Behind the scenes at the 2017 Valrhona C3 North American Final

By Niko Triantafillou


Niko Triantafillou

“Winning is a good thing. We always want to be at the top and get noticed. Getting noticed can bring you more chances and opportunities in life.” That’s how Ghaya Oliveira, beloved executive pastry chef of Daniel and part of the tasting jury, characterized the stakes for the competitors in the 2017 Valrhona C3 North American final—once again, taking place at the StarChefs International Chefs Congress. The winner received €4,000 and the honor of representing North America in the 2018 Valrhona International final. The runner up and press jury prize winners each receive €1,000. Read about the 2016 International final here.

An experienced and diverse group of six contestants from the United States and Canada were required to create plated desserts based on the theme chocolates: Oriado 60 percent, a blend from Peru and the Dominican Republic, and specifically for a petit four, Waina 35 percent. Both chocolates are part of Valrhona’s organic and Fairtrade Certified range.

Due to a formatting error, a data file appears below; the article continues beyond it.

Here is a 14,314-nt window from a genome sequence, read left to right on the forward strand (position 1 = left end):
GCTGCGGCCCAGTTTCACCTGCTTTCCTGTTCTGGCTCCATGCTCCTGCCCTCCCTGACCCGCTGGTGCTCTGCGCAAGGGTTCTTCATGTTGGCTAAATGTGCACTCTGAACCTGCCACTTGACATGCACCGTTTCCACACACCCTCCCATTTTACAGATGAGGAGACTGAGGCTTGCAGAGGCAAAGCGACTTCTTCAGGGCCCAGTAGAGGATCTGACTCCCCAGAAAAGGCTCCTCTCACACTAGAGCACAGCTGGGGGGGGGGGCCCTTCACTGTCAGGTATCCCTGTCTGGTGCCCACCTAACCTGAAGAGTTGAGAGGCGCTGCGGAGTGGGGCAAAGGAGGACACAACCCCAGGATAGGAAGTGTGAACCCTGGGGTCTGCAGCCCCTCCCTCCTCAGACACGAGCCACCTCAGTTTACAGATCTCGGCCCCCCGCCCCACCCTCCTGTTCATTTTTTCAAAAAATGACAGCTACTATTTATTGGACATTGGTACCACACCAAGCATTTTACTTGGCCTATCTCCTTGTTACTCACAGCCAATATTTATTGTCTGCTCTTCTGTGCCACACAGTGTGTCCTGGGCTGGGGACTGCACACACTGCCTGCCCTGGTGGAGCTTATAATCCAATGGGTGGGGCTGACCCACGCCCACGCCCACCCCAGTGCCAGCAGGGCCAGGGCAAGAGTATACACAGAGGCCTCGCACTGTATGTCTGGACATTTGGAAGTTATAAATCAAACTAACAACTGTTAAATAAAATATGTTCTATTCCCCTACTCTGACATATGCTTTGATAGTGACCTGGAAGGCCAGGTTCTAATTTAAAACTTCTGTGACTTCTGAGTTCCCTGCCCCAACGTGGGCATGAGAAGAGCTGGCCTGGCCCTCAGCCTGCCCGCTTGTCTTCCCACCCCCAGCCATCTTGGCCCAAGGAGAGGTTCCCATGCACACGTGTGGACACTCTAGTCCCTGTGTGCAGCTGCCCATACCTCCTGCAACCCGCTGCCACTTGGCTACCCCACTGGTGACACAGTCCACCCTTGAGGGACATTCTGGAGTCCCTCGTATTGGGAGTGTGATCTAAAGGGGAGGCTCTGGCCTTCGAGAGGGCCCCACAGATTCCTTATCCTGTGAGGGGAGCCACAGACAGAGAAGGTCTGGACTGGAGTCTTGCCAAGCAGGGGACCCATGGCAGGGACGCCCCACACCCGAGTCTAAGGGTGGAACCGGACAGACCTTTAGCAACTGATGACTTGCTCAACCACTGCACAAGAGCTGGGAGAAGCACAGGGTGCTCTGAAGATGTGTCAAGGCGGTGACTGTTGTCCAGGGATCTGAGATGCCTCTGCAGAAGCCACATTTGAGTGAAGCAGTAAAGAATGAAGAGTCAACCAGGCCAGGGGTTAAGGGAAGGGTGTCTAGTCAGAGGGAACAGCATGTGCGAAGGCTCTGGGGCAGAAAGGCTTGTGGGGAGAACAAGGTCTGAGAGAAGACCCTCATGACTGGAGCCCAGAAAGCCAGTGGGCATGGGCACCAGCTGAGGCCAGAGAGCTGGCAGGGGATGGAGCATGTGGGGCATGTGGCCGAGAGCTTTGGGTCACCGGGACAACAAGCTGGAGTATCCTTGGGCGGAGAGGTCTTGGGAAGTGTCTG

This year, unlike in previous years, the chefs had to produce everything in one grueling, five-hour long session on the main stage. Of course, pastry chefs are no strangers to long days. But they’re less used to video cameras filming their every move, floor judges constantly hovering over them, and oh, is that Pierre Hermé who just walked in?

Giane Cavaliere (Volt Restaurant), winner of the press jury award, did feel the pressure, but, “I wasn’t paying attention to the judges and really blocked them and everything else out. If I thought about it, I would probably get nervous!”

Even before the petit fours were finished, there were signs the level of artistry was going to be high. One chef appeared to be fabricating silicone chocolate molds. Another was mixing what looked liked dozens of colors in preparation for airbrushing. Clearly, none of the chefs were holding anything back.

As the petit fours arrived at the judges’ tables, two themes emerged. First, the contestants were taking a broad view of the definition of a petit four. Press jury member Lisa Shames (so good.. magazine) was both impressed and surprised, “[The petit fours] were really fun! We’re really blurring the boundary of what a petit four is!”